By the way, symbol information, i.e. bash.pdb, is available from the usual Microsoft Symbol Server source.

I have not researched the issue in any detail but LXSS appears to have logging facilities build it. Note the LxssVerboseLog and other LXSS-related strings.

Next make a copy of bash.exe named ksh.exe and edit it using your favorite binary editor. I happen to like WinHex. Replace the two UTF-16 bash strings with ksh and change the SHELL variable from to /bin/ksh as shown below:

I did not bother changing the bash strings in the StringFileInfo block at the end of the executable but I suppose one should do so for the sake of completeness.

Once you have made the three necessary modifications I described above, save the executable as ksh.exe and place it in the C:\Windows\System32 folder with the same permissions as bash.exe.

I decided to mimic the look and feel of the bash launcher, including the user prompt (PS1) and the xterm console title. This is very easy to do within the bash shell because of extensive builtin support for custom prompts, but quite difficult to do in the ksh93. Here is the ~/.kshrc script I developed:

# .kshrc for WSL

# set editor options
export VISUAL=vi
set -o ${VISUAL}

# set history options

# specify search path for autoloadable functions

# avoid certain file types in completion

# set ksh prompt and xterm title to match what bash on WSL displays
_PSX='$( p="${PWD/~(El)${HOME}/\~}"
         printf "%s@%s:%s" "${LOGNAME}" "$(hostname -s)" "${p}"

function PS1.get
   .sh.value="^[]0;${_PSX}^G${_PSX}$ "

# some useful aliases
alias ll='ls -l'
alias la='ls -al'
# alias h='fc -l | less'

cd ${HOME}

This script explicitly cds to your home directory whereas the WSL-supplied .bashrc does not do this. Instead, the Windows shortcut launches bash.exe with an argument of ~ to specify that the Bash shell should cd to your home directory. Note the use of a ksh93 discipline function to set the PS1 prompt and the xterm console title. This is the only way to get both the xterm console title and the PS1 prompt to update simultaneously and consistently.

To complete things, I made an Windows icon comprising of a gold shell on a red background for the Windows shortcut.

Here is what the folders of my WSL subsystem look like after the creation and installation of the Korn shell launcher:

Note the location of ksh.ico, the Korn Shell launcher shortcut icon and the presence of .kshrc in my home directory.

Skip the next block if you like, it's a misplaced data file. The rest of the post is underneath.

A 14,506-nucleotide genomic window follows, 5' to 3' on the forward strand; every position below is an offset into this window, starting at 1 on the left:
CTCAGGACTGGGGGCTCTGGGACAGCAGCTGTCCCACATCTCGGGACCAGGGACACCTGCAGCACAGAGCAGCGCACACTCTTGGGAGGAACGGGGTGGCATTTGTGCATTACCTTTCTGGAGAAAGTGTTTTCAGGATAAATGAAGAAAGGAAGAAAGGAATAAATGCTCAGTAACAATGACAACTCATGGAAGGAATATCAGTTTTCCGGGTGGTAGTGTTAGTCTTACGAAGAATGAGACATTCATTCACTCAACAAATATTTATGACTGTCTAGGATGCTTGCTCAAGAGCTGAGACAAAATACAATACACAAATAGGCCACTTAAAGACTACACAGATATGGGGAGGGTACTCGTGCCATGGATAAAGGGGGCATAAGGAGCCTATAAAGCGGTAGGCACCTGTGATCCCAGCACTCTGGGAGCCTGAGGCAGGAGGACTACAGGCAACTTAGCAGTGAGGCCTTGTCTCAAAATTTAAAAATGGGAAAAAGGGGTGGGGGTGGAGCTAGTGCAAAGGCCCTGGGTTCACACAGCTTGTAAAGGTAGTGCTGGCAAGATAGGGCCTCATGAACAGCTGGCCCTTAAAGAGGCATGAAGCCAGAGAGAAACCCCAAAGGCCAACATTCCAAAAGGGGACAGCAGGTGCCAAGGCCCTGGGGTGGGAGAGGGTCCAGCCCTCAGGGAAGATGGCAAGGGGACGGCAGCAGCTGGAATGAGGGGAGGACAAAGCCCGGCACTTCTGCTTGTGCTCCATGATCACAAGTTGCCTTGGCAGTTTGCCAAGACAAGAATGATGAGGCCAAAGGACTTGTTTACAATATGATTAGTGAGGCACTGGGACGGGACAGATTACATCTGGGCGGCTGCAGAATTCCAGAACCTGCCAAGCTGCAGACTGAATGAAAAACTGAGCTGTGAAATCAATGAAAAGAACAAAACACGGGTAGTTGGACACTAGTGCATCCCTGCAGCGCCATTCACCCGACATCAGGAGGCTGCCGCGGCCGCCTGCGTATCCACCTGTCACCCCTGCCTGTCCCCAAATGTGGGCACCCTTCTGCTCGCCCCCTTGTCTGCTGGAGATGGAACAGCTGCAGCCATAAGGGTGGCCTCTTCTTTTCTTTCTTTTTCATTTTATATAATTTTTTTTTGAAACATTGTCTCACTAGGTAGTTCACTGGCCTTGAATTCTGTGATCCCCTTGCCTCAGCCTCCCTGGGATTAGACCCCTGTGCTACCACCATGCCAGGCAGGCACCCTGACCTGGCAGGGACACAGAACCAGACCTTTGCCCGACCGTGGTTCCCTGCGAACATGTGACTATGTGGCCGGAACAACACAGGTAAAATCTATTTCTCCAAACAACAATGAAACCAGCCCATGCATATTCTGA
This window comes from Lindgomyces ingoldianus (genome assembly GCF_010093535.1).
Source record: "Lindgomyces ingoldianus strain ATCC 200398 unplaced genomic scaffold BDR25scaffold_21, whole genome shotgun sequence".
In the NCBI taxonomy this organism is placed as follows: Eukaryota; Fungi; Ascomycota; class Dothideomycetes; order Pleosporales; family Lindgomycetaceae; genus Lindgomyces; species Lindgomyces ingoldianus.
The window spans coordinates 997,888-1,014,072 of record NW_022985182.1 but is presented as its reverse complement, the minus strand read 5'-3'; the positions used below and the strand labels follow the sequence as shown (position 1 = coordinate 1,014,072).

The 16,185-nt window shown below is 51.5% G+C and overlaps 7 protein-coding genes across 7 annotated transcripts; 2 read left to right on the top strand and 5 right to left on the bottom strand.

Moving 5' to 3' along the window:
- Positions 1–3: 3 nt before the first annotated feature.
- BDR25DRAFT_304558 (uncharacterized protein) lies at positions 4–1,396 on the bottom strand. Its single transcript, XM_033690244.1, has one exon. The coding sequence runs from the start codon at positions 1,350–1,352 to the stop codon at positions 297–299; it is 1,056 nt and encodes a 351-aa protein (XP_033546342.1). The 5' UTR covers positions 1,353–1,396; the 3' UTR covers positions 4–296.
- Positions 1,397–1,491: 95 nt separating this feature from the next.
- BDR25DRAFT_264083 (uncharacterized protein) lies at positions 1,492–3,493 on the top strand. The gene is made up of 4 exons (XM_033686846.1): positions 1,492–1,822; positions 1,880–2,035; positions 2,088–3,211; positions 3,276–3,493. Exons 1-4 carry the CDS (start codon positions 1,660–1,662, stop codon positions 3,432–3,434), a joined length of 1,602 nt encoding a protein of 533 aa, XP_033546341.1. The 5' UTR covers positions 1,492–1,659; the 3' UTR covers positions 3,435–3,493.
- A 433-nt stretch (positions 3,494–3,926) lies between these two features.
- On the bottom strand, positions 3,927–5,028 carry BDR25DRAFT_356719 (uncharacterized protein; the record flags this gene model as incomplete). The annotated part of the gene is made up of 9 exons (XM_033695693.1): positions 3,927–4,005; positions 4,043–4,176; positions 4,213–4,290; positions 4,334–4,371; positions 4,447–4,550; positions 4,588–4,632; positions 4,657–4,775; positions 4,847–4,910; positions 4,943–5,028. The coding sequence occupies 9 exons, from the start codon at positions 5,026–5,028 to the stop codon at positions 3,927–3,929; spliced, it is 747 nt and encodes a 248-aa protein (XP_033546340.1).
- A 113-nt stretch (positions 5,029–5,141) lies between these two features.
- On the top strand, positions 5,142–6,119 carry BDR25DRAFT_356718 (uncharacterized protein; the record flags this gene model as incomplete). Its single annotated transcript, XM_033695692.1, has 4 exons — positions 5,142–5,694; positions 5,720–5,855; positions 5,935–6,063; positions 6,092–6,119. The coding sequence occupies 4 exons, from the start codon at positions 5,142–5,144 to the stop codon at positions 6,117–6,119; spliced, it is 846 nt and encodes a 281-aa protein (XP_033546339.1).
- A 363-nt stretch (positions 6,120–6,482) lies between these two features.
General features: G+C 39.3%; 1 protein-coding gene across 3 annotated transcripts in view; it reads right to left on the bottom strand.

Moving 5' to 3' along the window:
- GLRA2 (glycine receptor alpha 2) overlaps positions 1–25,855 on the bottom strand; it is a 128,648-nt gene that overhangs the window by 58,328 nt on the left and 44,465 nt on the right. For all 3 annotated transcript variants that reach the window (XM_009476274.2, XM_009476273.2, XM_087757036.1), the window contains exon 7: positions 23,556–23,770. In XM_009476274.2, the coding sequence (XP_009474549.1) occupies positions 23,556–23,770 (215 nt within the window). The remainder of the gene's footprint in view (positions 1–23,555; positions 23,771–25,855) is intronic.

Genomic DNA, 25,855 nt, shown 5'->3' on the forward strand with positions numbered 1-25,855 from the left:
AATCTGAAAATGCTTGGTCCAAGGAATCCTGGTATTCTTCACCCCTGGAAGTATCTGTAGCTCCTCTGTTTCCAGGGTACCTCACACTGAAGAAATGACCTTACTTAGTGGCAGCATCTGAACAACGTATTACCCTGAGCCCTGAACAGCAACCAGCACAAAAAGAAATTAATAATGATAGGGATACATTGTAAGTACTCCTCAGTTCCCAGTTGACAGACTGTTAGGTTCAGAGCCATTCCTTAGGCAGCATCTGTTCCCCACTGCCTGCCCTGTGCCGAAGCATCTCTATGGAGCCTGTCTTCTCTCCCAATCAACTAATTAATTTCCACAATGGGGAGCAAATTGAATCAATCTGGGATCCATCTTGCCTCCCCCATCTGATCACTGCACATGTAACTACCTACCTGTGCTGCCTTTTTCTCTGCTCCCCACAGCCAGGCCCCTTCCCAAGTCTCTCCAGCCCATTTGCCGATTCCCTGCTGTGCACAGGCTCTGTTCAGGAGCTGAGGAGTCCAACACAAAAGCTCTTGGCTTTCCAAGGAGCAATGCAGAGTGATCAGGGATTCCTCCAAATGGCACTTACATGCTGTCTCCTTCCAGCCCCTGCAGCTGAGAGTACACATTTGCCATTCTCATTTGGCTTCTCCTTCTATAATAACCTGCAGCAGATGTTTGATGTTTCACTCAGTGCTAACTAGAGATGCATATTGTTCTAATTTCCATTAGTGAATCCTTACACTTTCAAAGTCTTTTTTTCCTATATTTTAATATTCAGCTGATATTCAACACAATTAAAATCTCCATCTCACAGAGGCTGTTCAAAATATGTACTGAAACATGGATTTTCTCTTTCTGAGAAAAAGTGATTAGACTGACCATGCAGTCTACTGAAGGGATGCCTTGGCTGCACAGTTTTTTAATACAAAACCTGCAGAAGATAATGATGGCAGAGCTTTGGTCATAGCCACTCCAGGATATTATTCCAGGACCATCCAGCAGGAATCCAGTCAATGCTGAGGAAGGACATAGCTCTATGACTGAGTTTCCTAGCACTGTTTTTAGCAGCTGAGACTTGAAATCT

So far, two problems have surfaced when I use the Korn shell launcher.

The first problem is that pipes, e.g. ls -al | less, do not work. The work around is to invoke the Korn shell launcher with elevated privileges (Run as Administrator.) This is a due to a known sockets problem within WSL.

The second problem is more serious and there is no workaround for it at present. The “-c” command line option simply does not work.

This issue has plagued Cygwin for years with no resolution. With the layoff of David Korn and Glenn Fowler by AT&T in 2013 and their subsequent move to Google, the future of ksh93 is in serious doubt. What has surprised me is that nobody has actually stepped up to the plate to continue maintaining and enhancing ksh93.

The Korn shell launcher still launches you into a Ubuntu subsystem (namespace). It should be relatively easy to create alternatively ecosystems. One that I have come across recently is the Fedora 23 subsystem created by Seth Jennings. See his blog Obfuscation’s End for more information.

WSL is an exciting development for Microsoft Windows. It builds on work done years ago for the original POSIX subsystem for Windows NT, by long gone companies such as Interix, research work done in the early 2000s on picoprocesses and Embassies by Jon Howell et al at Microsoft Research and the recently shuttered Android subsystem.

Hopefully Microsoft will follow through with this work and not kill it off as they have done with numerous projects in this space.

P.S. You can download all the files for this Korn shell launcher from here.

[Updated 2016-06-16]